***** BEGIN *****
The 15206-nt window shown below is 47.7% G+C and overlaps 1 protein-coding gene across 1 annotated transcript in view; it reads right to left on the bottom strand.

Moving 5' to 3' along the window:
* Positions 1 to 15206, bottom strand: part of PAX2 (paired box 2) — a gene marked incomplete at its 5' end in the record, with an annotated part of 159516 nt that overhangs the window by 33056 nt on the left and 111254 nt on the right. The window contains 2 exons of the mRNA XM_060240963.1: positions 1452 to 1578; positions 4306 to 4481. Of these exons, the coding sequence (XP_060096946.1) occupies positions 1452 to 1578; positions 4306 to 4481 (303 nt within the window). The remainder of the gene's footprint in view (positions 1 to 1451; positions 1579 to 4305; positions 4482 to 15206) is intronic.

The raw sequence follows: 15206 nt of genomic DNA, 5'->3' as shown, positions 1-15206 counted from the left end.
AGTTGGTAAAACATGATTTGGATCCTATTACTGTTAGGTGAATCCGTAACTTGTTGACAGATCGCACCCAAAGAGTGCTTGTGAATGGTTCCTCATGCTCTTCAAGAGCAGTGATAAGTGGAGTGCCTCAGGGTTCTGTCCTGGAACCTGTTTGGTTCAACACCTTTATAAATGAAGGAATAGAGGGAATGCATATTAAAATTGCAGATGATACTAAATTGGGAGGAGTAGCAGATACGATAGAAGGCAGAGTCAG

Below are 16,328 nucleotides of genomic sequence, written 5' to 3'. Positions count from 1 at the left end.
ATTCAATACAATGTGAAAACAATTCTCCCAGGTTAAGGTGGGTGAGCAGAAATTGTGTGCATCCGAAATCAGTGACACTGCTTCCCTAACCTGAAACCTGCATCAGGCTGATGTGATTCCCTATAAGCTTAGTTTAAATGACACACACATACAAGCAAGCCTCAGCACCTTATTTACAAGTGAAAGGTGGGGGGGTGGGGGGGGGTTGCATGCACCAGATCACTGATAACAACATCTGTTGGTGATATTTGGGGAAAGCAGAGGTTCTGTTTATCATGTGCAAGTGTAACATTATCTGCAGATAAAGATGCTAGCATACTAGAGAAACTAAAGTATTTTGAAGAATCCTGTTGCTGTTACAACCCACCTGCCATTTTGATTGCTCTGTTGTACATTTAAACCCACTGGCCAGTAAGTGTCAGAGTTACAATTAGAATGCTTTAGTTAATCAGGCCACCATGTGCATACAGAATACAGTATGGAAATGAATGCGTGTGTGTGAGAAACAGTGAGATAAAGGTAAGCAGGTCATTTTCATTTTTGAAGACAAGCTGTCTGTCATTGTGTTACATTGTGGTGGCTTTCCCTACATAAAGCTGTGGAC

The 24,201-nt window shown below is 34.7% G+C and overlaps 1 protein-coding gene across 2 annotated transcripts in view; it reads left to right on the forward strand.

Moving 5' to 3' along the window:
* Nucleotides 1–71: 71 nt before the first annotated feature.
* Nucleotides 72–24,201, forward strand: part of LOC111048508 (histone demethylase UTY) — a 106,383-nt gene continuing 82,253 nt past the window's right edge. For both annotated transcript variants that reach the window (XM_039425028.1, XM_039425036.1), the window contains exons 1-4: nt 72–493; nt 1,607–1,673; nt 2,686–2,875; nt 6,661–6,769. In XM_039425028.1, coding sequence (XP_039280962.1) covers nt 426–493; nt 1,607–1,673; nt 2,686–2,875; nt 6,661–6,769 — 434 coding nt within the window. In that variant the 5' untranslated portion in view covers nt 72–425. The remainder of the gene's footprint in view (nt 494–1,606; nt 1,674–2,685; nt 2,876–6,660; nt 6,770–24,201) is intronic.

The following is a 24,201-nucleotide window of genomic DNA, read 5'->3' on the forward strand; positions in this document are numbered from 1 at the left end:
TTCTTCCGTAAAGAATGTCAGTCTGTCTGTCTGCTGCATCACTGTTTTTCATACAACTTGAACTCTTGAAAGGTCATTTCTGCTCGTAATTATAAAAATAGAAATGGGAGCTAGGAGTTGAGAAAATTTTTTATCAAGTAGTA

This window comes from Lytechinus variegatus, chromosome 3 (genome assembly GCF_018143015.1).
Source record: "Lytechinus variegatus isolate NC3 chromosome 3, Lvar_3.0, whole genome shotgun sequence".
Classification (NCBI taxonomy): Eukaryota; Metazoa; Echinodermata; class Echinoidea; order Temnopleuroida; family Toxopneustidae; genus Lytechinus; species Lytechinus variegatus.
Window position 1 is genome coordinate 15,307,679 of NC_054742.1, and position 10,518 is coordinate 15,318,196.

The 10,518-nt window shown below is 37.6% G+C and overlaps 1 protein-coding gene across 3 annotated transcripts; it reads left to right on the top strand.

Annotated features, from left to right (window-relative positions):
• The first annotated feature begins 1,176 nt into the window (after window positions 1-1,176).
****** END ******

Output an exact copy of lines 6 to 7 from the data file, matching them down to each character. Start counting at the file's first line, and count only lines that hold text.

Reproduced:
Below are 16,328 nucleotides of genomic sequence, written 5' to 3'. Positions count from 1 at the left end.
ATTCAATACAATGTGAAAACAATTCTCCCAGGTTAAGGTGGGTGAGCAGAAATTGTGTGCATCCGAAATCAGTGACACTGCTTCCCTAACCTGAAACCTGCATCAGGCTGATGTGATTCCCTATAAGCTTAGTTTAAATGACACACACATACAAGCAAGCCTCAGCACCTTATTTACAAGTGAAAGGTGGGGGGGTGGGGGGGGGTTGCATGCACCAGATCACTGATAACAACATCTGTTGGTGATATTTGGGGAAAGCAGAGGTTCTGTTTATCATGTGCAAGTGTAACATTATCTGCAGATAAAGATGCTAGCATACTAGAGAAACTAAAGTATTTTGAAGAATCCTGTTGCTGTTACAACCCACCTGCCATTTTGATTGCTCTGTTGTACATTTAAACCCACTGGCCAGTAAGTGTCAGAGTTACAATTAGAATGCTTTAGTTAATCAGGCCACCATGTGCATACAGAATACAGTATGGAAATGAATGCGTGTGTGTGAGAAACAGTGAGATAAAGGTAAGCAGGTCATTTTCATTTTTGAAGACAAGCTGTCTGTCATTGTGTTACATTGTGGTGGCTTTCCCTACATAAAGCTGTGGAC